Sunday 12 November 2023

Tigers, eagles, and time to come home

Farewell, Nepal.

I’m safely home - it was an interesting journey. Priority was given, rightly, to getting relief supplies to the earthquake area; I’m not so sure that the international media, having taken their disaster photos, should have been able to barge their way into flights home. But I’m back.

And before I came back? I made it to Bardia - a national park in the south-west. It’s hard to reach, and so far away from the main tourist trail. Animals are less disrupted by the army of jeeps that career around Chitwan. It’s easier to see tigers …

These footprints were made by a tiger about an hour before we passed on the jeep. Shall we follow on foot? Let’s not. I’ve been too close to a tiger before and it’s an excitement I don’t need to repeat. Though we did see fairly fresh tiger poo further down the path, so the chances are he’d eaten and might not be looking for another dinner quite yet.

Sorry, no photo of tiger poo. The things you can learn from poo! Rhinos stand still to poo while elephants can do it while they trundle along the path. And langur monkeys (like howler monkeys) think it’s funny to pee on tourists who stop under their tree to take photos. (You will understand why I didn’t hang about with my camera.) Eagles, however, are more interested in searching for unsuspecting rodents.

For me, the quiet of Bardia was the point. We stopped for lunch with a view over a blue river, wending its warm way along a sandy valley. No river dolphins, no rhinos coming to drink. Just the heat and the dust and the chirrup of crickets. After lunch we paused by countless watering holes like this - some of my fellow travellers on the jeep were disappointed there were no animals coming to drink, only that wet woodland smell with a hint of animal. But frogs leapt about in the shallows, and the reflections clear and glittering.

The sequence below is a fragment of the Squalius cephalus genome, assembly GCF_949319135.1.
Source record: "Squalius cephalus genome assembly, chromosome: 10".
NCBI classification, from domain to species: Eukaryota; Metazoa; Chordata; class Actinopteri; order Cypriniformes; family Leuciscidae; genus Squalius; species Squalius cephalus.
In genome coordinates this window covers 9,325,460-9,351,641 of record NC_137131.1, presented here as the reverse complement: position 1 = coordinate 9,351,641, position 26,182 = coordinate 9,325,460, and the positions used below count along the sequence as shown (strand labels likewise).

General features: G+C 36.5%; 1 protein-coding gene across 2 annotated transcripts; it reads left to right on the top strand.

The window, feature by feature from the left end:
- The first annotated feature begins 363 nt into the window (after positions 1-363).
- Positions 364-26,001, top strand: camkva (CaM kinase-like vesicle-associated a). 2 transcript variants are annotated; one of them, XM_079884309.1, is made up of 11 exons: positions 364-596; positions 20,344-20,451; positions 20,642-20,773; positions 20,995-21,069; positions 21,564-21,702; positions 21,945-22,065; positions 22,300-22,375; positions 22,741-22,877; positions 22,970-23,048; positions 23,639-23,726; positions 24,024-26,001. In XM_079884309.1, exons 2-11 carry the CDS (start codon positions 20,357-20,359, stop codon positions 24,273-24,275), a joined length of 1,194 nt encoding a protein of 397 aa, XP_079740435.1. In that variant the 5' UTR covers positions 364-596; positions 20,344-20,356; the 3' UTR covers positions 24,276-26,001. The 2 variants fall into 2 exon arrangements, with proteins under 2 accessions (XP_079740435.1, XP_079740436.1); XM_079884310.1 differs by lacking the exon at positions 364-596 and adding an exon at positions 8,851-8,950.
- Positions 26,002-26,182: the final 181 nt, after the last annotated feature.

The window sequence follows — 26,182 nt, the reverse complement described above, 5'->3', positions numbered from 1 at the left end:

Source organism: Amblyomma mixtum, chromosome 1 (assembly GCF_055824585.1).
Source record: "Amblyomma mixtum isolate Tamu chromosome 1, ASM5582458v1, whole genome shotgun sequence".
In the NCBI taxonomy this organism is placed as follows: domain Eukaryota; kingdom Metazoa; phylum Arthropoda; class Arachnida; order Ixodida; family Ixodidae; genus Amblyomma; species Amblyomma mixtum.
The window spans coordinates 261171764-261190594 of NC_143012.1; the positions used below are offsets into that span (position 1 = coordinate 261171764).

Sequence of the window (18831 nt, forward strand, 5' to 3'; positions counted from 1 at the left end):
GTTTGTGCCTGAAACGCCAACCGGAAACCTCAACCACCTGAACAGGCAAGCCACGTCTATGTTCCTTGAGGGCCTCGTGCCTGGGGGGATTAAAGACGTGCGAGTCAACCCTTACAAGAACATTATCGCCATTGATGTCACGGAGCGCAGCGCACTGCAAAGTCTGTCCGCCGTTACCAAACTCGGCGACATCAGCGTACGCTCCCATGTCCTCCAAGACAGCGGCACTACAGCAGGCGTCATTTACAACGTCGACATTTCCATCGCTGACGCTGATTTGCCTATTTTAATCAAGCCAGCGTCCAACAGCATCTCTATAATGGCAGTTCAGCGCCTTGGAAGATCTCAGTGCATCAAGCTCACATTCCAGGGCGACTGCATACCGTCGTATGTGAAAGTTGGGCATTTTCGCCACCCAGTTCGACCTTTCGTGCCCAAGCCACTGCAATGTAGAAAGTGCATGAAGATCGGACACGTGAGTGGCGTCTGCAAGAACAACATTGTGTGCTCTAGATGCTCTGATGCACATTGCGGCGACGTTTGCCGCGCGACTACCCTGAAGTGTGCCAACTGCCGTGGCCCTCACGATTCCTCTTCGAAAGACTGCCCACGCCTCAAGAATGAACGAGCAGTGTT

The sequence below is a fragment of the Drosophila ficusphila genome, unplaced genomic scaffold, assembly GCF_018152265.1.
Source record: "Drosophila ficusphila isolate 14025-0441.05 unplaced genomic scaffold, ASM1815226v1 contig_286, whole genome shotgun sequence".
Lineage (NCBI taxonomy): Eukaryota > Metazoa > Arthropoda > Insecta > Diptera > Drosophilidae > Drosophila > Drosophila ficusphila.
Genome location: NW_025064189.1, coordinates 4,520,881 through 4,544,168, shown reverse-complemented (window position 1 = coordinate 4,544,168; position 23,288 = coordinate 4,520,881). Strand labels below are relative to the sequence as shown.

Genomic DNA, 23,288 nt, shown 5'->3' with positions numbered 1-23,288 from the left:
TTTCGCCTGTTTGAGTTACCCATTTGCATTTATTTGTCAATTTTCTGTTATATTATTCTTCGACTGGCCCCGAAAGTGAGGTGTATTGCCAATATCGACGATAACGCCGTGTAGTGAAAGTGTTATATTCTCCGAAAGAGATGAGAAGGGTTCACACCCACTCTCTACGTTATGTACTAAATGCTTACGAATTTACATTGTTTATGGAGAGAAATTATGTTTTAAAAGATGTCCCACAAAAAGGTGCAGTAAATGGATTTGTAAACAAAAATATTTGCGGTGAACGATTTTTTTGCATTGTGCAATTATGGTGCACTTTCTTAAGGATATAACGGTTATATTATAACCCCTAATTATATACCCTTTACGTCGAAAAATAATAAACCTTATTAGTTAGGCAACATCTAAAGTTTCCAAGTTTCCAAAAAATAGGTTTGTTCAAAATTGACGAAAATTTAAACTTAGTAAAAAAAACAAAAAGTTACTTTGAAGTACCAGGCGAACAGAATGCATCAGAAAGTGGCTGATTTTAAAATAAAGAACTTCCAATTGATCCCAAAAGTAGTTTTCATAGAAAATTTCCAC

I could have lingered, but with  30 day visa my time was almost up. Back in Kathmandu I had one day to potter about before coming home. 

Kathmandu was devastated by the earthquake in 2015. The city itself appears to have recovered: markets are thriving, streets are clogged with motorbikes, festivals (Dashain and now Diwali) are celebrated with as much joy as ever. But looking closely … not all the temples in Durbur Square are fully restored. There are still heaps of rubble and buildings hidden behind scaffolding. And, in the corners where people are living, some buildings have been beautifully restored and look down on grateful shrines, while the homes next door are still leaning on props to stop the building collapsing. 

And so I’m home. I have clean water and predictable traffic and shops full of Christmas razzmatazz. Back in Nepal they are lighting candles for Diwali. It will take me a day or few to relocate myself.


  1. I love the way you pinpoint things I also feel are important, Jo. It must be quite disorienting to be home, but I’m glad you’re safely back. I hope there’ll be a couple more blog posts with your impressions. It’s been lovely to follow your travels again.

    1. Thanks, Val - I’ll think about whether to add more posts. Get the jet lag over first!